Street medicine includes health and social services developed specifically to address the unique needs and circumstances of the unsheltered homeless. The fundamental approach of Street Medicine is to engage people experiencing homelessness in their own environment and on their own terms, with the goal of maximally reducing or eliminating barriers to care. The emphasis on unsheltered or “rough sleeper” homeless populations is intentional, as they experience increased morbidity and mortality in comparison to sheltered homeless populations.
Keck School of Medicine (KSOM) of USC Street Medicine recognizes that the unsheltered homeless, due to their preoccupation with survival, face barriers accessing traditional healthcare, especially through standard entry points. This has led to care being brought to the patient in their environment. The moniker of the Street Medicine Institute is to, “Go to the people,” with care being delivered on site in homeless camps and physically on the street. Bearing witness to these unique environmental factors, drug use, and access barriers frequently leads to a change in the care plan and overall health of those we serve.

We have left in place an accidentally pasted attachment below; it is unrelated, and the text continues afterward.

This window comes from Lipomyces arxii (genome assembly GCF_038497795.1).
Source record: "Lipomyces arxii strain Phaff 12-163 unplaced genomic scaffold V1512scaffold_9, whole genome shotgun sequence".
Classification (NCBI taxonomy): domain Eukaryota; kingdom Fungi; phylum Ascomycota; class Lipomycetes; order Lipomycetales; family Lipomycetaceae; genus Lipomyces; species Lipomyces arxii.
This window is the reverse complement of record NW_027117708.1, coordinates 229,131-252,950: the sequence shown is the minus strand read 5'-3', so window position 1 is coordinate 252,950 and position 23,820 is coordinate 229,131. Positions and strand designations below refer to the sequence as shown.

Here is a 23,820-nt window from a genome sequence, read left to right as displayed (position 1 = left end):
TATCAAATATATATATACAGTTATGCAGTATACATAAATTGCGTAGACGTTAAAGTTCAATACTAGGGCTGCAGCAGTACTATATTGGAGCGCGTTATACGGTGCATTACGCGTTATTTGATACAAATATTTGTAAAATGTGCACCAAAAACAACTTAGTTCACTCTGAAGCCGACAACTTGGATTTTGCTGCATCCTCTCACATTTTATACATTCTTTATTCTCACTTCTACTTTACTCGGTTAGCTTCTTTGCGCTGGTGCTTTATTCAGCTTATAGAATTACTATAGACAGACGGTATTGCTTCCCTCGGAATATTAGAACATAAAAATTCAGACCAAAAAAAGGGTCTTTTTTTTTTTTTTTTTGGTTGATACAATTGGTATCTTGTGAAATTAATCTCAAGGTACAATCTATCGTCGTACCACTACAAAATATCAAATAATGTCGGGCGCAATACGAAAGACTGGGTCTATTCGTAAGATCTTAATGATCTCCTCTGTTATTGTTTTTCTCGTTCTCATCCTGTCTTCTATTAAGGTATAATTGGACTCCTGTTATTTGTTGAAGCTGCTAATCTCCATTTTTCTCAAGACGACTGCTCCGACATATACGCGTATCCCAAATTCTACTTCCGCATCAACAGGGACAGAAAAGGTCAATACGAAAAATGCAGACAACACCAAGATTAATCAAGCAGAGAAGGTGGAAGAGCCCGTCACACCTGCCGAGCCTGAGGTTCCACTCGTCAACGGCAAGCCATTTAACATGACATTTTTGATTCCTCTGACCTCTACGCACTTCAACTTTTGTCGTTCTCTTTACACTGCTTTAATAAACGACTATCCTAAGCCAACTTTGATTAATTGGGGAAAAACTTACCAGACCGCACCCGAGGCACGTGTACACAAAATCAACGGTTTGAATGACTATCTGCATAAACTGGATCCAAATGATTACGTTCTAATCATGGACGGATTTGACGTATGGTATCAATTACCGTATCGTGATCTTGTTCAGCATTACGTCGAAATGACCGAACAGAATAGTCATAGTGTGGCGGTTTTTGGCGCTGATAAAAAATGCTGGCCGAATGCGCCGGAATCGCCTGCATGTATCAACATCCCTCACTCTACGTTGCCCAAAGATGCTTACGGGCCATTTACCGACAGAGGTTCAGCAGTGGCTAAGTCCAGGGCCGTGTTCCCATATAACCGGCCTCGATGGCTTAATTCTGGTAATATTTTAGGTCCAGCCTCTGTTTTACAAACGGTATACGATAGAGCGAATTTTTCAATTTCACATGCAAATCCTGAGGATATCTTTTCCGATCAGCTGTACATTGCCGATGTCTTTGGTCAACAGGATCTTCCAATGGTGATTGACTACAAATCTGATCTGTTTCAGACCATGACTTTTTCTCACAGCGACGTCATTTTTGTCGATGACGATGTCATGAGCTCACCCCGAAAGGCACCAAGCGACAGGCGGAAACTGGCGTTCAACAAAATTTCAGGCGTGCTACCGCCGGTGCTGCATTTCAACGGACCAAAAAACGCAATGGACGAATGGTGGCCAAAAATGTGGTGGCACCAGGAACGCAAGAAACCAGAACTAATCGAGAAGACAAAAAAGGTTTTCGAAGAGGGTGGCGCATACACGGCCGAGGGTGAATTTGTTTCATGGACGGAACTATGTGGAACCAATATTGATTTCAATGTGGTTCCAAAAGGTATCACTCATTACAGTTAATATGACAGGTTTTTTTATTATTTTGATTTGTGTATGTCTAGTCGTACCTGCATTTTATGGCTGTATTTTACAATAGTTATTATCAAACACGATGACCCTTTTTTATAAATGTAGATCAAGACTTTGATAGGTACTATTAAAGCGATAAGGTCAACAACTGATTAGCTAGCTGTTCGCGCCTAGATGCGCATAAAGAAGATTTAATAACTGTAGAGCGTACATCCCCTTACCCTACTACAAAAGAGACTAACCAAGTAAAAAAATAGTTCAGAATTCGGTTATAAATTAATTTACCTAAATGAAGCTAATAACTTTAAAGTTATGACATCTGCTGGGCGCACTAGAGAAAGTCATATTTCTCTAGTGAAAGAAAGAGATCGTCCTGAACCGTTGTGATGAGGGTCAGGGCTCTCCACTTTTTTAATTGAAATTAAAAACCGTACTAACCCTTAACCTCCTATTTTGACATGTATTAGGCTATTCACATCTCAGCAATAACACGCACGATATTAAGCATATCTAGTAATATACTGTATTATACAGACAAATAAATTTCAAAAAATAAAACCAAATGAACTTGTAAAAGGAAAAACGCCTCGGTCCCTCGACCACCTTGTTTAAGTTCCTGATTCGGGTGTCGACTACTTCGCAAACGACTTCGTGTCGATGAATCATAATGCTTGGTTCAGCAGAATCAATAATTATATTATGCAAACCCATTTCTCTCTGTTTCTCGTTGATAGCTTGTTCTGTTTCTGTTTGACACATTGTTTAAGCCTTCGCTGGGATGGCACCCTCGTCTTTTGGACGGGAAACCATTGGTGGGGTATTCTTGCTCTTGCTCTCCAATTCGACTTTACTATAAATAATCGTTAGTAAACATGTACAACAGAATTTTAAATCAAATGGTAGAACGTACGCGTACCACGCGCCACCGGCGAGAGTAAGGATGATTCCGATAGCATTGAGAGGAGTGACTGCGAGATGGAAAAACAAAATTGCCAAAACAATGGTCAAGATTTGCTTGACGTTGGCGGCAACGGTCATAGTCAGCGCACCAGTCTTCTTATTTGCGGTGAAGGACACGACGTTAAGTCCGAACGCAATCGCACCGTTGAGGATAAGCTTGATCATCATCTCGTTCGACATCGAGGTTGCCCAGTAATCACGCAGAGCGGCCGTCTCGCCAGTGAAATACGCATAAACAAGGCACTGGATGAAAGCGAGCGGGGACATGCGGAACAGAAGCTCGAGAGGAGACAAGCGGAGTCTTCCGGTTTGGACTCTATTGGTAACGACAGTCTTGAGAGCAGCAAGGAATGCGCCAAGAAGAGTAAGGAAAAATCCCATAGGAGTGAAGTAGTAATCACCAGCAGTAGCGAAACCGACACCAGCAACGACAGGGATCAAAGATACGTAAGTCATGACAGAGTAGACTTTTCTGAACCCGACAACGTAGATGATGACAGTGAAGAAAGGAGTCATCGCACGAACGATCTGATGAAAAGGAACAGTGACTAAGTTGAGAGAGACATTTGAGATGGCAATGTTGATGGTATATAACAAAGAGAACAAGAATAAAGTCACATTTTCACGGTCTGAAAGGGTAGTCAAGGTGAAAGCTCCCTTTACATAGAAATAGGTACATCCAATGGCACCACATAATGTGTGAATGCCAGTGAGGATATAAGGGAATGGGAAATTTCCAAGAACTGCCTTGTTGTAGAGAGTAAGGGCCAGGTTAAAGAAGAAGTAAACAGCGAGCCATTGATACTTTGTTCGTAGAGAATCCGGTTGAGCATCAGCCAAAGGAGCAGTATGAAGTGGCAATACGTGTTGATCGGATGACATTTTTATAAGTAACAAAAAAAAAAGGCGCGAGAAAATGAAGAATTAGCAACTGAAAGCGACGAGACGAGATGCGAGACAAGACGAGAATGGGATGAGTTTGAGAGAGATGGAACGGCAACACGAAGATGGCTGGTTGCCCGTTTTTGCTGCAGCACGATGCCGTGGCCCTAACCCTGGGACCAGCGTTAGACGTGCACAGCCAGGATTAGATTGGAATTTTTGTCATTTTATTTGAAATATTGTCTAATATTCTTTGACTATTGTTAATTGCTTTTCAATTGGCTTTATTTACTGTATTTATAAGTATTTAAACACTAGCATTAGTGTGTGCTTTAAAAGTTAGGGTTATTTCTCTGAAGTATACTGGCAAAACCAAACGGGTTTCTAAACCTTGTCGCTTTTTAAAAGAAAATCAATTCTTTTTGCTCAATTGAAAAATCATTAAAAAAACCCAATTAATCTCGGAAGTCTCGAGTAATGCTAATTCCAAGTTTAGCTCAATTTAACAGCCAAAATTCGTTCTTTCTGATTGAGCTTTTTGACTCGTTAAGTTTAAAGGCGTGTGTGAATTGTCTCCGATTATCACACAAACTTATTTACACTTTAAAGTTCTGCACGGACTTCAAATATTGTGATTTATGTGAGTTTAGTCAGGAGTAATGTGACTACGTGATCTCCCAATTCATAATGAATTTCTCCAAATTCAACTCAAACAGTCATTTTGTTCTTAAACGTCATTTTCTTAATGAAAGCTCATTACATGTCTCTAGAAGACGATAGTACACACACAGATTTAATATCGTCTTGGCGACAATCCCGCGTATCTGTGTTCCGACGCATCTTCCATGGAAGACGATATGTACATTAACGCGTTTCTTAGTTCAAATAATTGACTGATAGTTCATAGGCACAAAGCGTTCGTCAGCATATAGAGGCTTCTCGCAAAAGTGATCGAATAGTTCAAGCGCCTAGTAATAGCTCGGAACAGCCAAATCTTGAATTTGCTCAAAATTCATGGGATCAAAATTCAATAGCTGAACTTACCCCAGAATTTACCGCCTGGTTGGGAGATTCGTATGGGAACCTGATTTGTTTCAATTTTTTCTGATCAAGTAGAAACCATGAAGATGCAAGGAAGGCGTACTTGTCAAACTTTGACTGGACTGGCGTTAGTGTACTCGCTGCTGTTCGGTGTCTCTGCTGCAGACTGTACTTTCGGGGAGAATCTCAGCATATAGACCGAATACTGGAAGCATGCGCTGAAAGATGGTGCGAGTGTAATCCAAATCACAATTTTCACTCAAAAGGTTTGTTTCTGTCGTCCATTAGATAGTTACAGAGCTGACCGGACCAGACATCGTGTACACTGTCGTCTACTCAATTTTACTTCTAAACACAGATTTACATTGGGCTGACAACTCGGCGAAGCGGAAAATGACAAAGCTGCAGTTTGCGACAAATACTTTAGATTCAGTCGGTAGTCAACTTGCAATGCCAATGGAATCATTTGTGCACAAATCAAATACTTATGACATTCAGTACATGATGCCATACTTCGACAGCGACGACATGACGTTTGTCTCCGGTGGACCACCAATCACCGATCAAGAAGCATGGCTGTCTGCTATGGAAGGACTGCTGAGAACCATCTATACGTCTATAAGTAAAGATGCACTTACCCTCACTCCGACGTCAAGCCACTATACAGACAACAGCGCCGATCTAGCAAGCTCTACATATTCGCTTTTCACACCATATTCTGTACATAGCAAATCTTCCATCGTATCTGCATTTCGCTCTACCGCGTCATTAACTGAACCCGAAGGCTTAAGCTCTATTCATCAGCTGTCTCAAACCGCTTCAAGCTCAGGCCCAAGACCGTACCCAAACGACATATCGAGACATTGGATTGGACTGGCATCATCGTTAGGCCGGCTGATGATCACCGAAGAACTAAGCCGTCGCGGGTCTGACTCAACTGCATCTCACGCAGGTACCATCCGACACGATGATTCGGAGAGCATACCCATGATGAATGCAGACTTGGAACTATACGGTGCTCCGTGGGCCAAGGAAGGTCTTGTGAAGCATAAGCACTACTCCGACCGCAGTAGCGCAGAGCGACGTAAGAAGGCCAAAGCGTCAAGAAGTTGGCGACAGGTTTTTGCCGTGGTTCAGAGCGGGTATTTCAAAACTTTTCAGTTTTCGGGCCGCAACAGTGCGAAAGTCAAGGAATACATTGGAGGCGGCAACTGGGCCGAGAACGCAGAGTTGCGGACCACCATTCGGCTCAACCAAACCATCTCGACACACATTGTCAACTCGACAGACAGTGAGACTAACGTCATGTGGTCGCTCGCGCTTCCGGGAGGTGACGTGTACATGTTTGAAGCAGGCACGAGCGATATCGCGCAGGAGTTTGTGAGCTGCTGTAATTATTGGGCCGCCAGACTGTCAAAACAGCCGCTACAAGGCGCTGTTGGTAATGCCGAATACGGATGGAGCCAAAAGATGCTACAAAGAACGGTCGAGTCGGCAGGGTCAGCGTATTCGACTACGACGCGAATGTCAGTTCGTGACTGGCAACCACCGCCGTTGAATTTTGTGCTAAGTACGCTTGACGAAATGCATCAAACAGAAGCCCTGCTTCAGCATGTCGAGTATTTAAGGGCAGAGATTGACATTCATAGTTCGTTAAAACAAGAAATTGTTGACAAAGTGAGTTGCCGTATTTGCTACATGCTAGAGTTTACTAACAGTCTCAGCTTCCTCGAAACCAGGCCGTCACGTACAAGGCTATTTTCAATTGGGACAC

Perhaps most importantly, Street Medicine aims to break the most difficult barrier, one of trust. It’s important to, “Go to the People,” but it is also important to stay with them. Successful street medicine involves sharing in patients’ suffering by standing in solidarity with them as they attempt to survive the day. This may involve helping to shovel snow after a tent was destroyed in a storm or riding a bus side by side with a patient and enduring the harassment from other passengers together. The aim is to be truly patient centered. This type of relationship and these types of activities are essential for the success of street medicine patients. Proving trustworthiness requires being trustworthy. Without creating trust, nothing else will be successful. KSOM Street Medicine recognizes the value of this bond and maintains a constant presence on the street.